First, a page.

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Early diagnosis of cancer saves lives

Cancer is one of the major health problems today. Recovery rates in cancer through early diagnosis as well as developing technology and medical procedures are about 55 to 66 percent in developed countries.  Anadolu Medical Center Hematologic Oncologist / Medical Oncologist Prof. Dr. Necdet Uskent tells about the screening methods which are the most significant aspect in early diagnosis of the cancer.

Cancer ranks the second most common cause of death worldwide. Lung, stomach, liver, colon and breast cancers cause more deaths when compared with other cancer types every year. Different cancer types are common among women and men. Cancer types which cause high mortality in women are breast cancer, lung cancer, stomach cancer, colo-rectal cancers and cervical cancer. Lung cancer, stomach cancer, liver cancer, colo-rectal cancers and esophagus cancer are more common in men.

Prof. Dr. Necdet Üskent, Hematologic Oncologist/Medical Oncologist at Anadolu Medical Center, states that early diagnosis in cancer saves lives and says: “A complete recovery is achieved in cancer diseases by 55 to 60% through early diagnosis in developed countries. Although there are significant improvements in our country through trained labor force, new technologies and good practices, this rate is much lower. The most significant difference between our country and developed countries is the detection of the disease at later stages.  To create awareness on getting habits for early diagnosis by public education would change the present situation significantly.

30% of the cancer-related deaths is caused by behaviors which could be changed.

30 percent of the cancer-related deaths are caused by 5 behavioral factors that could be changed; such as high body mass index, low fruit and vegetable intake, less physical activity, smoking and alcohol use.  Smoking accounts for 22 percent of global cancer-related deaths, whereas it is the primary risk factor for lung cancer deaths with 71%. It is predicted that cancer-related deaths would be about 13.1 million per year in 2030 worldwide.

Periodic screening is recommended for early diagnosis of cancer. Prof. Uskent says that cancer screening should stand out for cancers where early diagnosis is effective on the control of the disease and survival; Prof.  Uskent also draws attention to the screening methods used for different types of cancer:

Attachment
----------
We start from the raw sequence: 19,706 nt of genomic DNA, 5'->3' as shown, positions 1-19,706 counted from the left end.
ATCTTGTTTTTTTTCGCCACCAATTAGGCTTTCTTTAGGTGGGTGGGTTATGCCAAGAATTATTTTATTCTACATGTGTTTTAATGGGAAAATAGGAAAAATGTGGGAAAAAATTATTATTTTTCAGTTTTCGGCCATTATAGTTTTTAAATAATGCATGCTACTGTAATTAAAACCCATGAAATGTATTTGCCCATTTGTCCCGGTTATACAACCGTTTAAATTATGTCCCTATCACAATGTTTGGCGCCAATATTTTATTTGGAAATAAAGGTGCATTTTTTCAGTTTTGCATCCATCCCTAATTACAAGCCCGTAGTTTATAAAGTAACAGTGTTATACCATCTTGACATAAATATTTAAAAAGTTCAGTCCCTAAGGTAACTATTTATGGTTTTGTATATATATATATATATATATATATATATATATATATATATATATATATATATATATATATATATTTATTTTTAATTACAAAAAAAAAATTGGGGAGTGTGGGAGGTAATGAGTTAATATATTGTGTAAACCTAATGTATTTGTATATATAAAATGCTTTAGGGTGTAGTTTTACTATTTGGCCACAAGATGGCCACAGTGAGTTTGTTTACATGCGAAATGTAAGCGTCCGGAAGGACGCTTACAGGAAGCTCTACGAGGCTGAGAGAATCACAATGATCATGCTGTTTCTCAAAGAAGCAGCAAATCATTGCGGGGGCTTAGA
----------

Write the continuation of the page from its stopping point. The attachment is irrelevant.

Breast cancer screening: The most important method for early diagnosis of breast cancer is mammography. Studies conducted show that death cases decrease by 20 to 30% through annual mammography scans and self-examinations for women over 50 years of age.  If breast cancer was observed in first degree relatives in early-ages, mammographic scans should be started during 30 to 35 years of age along with a breast ultrasound.  Mammography should be repeated every year.

Cervix cancer: All women should have a Pap smear test every year starting from being sexually active. HPV (Human Papilloma Virus) is the most important etiological factor known for cervix cancer. For those who had 3 subsequent normal test results, scans may be performed every 2 to 3 years until 30 years of age.  Scans are stopped at 70 years of age. It is the most common screening test because it is easy to apply, affordable and painless.

Colorectal cancer: Detection of occult blood in the stool is the most affordable and easiest method to scan for colorectal cancer.  A 30% decrease may be obtained in colorectal cancer-related deaths with this yearly test.  However, risk of false positive result is high. Only 2 to 10% of the cases with positive occult blood in the stool are diagnosed with cancer. Benign polyps are detected in 20 to 30 % of the cases. Those who have colon or rectum cancer history in first degree relatives, patients with ulcerative cholitis, patients previously had adenomatous polyps should have colonocscopy every year and healthy individuals should have colonoscopy every 3 to 5 years after 50 years of age.

Prostate cancer: The most commonly recommended screening tests for prostate cancer are; analysis of Prostate Specific Antigen (PSA) and rectal examination. Since PSA is a simple blood test to perform, prostate cancer is the most common diagnosed cancer type per year in Europe and USA. Many prostate cancer cases without symptoms may be diagnosed earlier through PSA test. However, most of these cases do not require any treatment with no life threatening, whereas aggressive cancer types are less likely to be treated when diagnosed.

Ovarian cancer: Suggested screening tests for ovarian cancer is pelvic examination, transvaginal ultrasound and serum Ca-125 tests. Pelvic examination is not sensitive enough that may decrease death rates due to ovarian cancers. Scientific studies conducted for transvaginal ultrasound and Ca-125 tests are not concluded yet.

Lung cancer: Chest x-ray, computed tomography and phlegm cytology are used for early diagnosis. Although spiral CTs take the diagnosis to earlier stages, effects on survival due to false positive findings are controversial.

Stomach and esophagus cancer: Scientific studies showed that the treatment applied for Helicobacter pyloris and Helicobacter felis bacteria prevents development of cancer in stomach cancers and lymphomas. Early detection and treatment of Barrett Esophagus which appears after reflux esophagitis (endoscopically, surgically or photodynamically) may prevent the development of at least some esophageal cancer cases.

 

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